Jamaica has become the first country to receive emergency financing under an Inter-American Development Bank line of credit to assist Latin American and the Caribbean countries in preparing for computer problems related to the year 2000, the IDB announced today.
An IDB loan of $10 million will assist an ongoing Jamaican government effort to ensure that critical systems within priority areas are Y2K compliant and to develop contingency plans for systems that are not fully complaint and may be affected by failures at the end of the century.
In dealing with the Y2K problem, Jamaica’s strategy has set systems investment priorities in the public sector on Transport and Works, Ministry of Finance and Planning, Health, National Water Commission, Jamaica Public Services Co., and the Financial Sector Adjustment Company.
The resources will strengthen the government’s program of converting and renovating systems, testing converted systems, as well as contingency planning and development of fall-back activities to address possible systems failures and defects.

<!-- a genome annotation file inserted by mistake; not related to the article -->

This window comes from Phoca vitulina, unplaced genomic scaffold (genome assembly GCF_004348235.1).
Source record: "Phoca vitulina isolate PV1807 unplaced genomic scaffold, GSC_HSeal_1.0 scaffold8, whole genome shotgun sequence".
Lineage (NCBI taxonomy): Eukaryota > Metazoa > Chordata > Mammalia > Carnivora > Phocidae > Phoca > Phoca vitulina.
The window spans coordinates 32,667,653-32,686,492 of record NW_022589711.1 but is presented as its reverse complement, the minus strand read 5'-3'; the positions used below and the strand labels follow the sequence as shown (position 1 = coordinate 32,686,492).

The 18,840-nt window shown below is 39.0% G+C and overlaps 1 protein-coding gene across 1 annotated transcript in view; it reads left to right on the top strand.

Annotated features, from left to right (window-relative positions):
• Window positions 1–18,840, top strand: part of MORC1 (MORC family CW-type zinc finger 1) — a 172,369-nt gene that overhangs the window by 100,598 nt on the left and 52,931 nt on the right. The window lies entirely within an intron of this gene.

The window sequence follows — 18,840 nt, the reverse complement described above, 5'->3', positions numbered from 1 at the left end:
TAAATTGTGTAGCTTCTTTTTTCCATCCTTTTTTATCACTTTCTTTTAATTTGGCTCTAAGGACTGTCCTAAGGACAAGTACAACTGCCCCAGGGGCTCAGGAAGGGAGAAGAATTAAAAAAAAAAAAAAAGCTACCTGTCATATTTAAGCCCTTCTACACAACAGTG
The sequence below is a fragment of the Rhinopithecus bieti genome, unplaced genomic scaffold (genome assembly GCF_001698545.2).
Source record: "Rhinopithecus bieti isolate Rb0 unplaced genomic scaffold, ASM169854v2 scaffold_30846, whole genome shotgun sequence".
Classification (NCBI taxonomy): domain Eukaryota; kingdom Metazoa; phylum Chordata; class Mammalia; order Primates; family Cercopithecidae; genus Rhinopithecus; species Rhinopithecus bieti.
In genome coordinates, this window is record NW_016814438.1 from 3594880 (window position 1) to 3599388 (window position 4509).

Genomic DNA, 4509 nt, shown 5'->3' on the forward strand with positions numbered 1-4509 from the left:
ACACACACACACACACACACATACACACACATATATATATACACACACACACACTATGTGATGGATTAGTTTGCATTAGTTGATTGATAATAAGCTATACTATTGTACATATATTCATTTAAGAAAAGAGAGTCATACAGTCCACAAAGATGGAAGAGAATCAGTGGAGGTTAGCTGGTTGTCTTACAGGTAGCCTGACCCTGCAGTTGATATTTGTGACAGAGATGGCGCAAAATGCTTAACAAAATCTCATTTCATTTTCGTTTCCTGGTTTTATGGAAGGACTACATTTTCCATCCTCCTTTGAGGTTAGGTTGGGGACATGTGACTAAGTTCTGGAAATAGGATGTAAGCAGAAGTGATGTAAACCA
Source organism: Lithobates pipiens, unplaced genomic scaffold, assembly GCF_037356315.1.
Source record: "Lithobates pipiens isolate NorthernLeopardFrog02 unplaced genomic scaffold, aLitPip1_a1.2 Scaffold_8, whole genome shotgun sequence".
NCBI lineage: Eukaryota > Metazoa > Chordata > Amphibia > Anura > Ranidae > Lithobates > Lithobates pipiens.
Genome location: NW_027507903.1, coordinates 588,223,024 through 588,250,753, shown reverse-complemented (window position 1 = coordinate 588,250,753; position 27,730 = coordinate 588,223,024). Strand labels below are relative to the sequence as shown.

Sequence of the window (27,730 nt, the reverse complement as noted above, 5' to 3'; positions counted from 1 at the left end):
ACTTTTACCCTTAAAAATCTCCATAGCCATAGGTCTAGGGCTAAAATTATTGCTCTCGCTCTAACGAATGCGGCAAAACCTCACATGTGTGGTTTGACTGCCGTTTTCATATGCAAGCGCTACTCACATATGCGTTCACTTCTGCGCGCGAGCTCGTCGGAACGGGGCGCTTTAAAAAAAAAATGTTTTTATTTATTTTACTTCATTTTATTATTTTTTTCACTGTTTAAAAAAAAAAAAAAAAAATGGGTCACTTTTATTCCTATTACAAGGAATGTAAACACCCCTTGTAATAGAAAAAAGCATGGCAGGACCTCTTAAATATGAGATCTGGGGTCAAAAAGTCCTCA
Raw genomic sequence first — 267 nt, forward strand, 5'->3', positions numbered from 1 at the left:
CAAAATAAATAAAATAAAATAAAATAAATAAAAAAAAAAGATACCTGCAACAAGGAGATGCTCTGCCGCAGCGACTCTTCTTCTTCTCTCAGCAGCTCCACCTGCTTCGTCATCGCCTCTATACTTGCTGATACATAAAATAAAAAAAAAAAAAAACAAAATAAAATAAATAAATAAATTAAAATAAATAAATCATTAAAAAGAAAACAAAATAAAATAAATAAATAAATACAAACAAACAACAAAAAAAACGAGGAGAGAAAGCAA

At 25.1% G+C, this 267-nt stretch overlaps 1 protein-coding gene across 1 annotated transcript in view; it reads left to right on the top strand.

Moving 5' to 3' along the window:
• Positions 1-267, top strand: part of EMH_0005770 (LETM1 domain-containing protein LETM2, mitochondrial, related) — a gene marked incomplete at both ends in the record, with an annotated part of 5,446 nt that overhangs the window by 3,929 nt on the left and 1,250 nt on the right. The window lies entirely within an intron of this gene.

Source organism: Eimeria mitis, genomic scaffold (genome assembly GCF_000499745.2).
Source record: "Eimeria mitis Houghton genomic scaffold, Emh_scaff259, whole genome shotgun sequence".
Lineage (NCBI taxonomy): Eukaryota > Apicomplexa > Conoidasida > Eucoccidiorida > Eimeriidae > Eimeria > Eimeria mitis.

The IDB emergency loan is for a five-year term, with a three-year grace period, at a variable interest rate of 4 percentage points above the six-month U.S. dollar Libor rate. Part of the interest will be defrayed by the Bank´s Intermediate Financing Facility.
Earlier this year the IDB declared the Y2K computer problem a "technological emergency" and opened a $200 million line of credit to assist countries of the region in preparing and adapting their informatics systems to year 2000 requirements and in preparing contingency plans to manage and cope with systems failures that might occur after Dec. 31, 1999.
Jamaica is the first country to receive IDB financing from this program.
For more information contact Armando José Namis of the IDB Y2K working Group at (202) 623-3332, E-Mail email@example.com